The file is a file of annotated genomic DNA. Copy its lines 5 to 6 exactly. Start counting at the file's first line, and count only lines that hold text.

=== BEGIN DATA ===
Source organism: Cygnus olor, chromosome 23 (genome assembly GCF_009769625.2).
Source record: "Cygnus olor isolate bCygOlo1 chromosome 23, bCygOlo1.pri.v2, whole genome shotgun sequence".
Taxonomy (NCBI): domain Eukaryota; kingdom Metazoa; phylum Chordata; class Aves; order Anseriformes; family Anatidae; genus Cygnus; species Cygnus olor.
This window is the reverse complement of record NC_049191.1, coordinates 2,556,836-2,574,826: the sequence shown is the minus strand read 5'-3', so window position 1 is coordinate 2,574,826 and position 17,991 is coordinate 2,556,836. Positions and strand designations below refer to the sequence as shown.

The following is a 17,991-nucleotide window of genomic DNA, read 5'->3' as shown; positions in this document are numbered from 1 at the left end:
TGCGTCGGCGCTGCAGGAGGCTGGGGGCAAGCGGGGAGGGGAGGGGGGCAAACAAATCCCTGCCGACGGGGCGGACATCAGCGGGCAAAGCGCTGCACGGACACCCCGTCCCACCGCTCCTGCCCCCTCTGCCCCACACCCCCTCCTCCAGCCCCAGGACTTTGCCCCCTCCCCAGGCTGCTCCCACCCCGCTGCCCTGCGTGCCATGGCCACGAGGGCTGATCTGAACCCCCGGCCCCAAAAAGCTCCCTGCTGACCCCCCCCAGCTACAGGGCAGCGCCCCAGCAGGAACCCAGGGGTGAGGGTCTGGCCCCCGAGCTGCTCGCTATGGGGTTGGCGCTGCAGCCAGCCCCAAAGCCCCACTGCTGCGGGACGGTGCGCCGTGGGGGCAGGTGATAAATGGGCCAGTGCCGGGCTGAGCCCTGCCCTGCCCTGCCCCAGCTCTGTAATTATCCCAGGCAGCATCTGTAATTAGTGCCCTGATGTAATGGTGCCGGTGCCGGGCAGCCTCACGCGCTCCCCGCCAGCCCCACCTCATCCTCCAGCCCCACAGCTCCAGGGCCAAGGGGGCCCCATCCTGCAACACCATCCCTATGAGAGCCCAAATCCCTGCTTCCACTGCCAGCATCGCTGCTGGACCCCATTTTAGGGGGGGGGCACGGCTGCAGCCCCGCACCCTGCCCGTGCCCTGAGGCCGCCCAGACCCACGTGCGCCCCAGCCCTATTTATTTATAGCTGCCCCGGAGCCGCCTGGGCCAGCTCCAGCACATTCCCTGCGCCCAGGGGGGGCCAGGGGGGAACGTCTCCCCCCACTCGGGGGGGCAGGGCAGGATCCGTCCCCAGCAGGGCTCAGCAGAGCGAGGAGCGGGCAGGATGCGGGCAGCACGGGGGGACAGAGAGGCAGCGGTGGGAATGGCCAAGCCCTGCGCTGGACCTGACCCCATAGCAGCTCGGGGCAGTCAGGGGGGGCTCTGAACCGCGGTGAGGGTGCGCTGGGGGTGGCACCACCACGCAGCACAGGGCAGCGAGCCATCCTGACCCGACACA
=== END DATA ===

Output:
The following is a 17,991-nucleotide window of genomic DNA, read 5'->3' as shown; positions in this document are numbered from 1 at the left end:
TGCGTCGGCGCTGCAGGAGGCTGGGGGCAAGCGGGGAGGGGAGGGGGGCAAACAAATCCCTGCCGACGGGGCGGACATCAGCGGGCAAAGCGCTGCACGGACACCCCGTCCCACCGCTCCTGCCCCCTCTGCCCCACACCCCCTCCTCCAGCCCCAGGACTTTGCCCCCTCCCCAGGCTGCTCCCACCCCGCTGCCCTGCGTGCCATGGCCACGAGGGCTGATCTGAACCCCCGGCCCCAAAAAGCTCCCTGCTGACCCCCCCCAGCTACAGGGCAGCGCCCCAGCAGGAACCCAGGGGTGAGGGTCTGGCCCCCGAGCTGCTCGCTATGGGGTTGGCGCTGCAGCCAGCCCCAAAGCCCCACTGCTGCGGGACGGTGCGCCGTGGGGGCAGGTGATAAATGGGCCAGTGCCGGGCTGAGCCCTGCCCTGCCCTGCCCCAGCTCTGTAATTATCCCAGGCAGCATCTGTAATTAGTGCCCTGATGTAATGGTGCCGGTGCCGGGCAGCCTCACGCGCTCCCCGCCAGCCCCACCTCATCCTCCAGCCCCACAGCTCCAGGGCCAAGGGGGCCCCATCCTGCAACACCATCCCTATGAGAGCCCAAATCCCTGCTTCCACTGCCAGCATCGCTGCTGGACCCCATTTTAGGGGGGGGGCACGGCTGCAGCCCCGCACCCTGCCCGTGCCCTGAGGCCGCCCAGACCCACGTGCGCCCCAGCCCTATTTATTTATAGCTGCCCCGGAGCCGCCTGGGCCAGCTCCAGCACATTCCCTGCGCCCAGGGGGGGCCAGGGGGGAACGTCTCCCCCCACTCGGGGGGGCAGGGCAGGATCCGTCCCCAGCAGGGCTCAGCAGAGCGAGGAGCGGGCAGGATGCGGGCAGCACGGGGGGACAGAGAGGCAGCGGTGGGAATGGCCAAGCCCTGCGCTGGACCTGACCCCATAGCAGCTCGGGGCAGTCAGGGGGGGCTCTGAACCGCGGTGAGGGTGCGCTGGGGGTGGCACCACCACGCAGCACAGGGCAGCGAGCCATCCTGACCCGACACA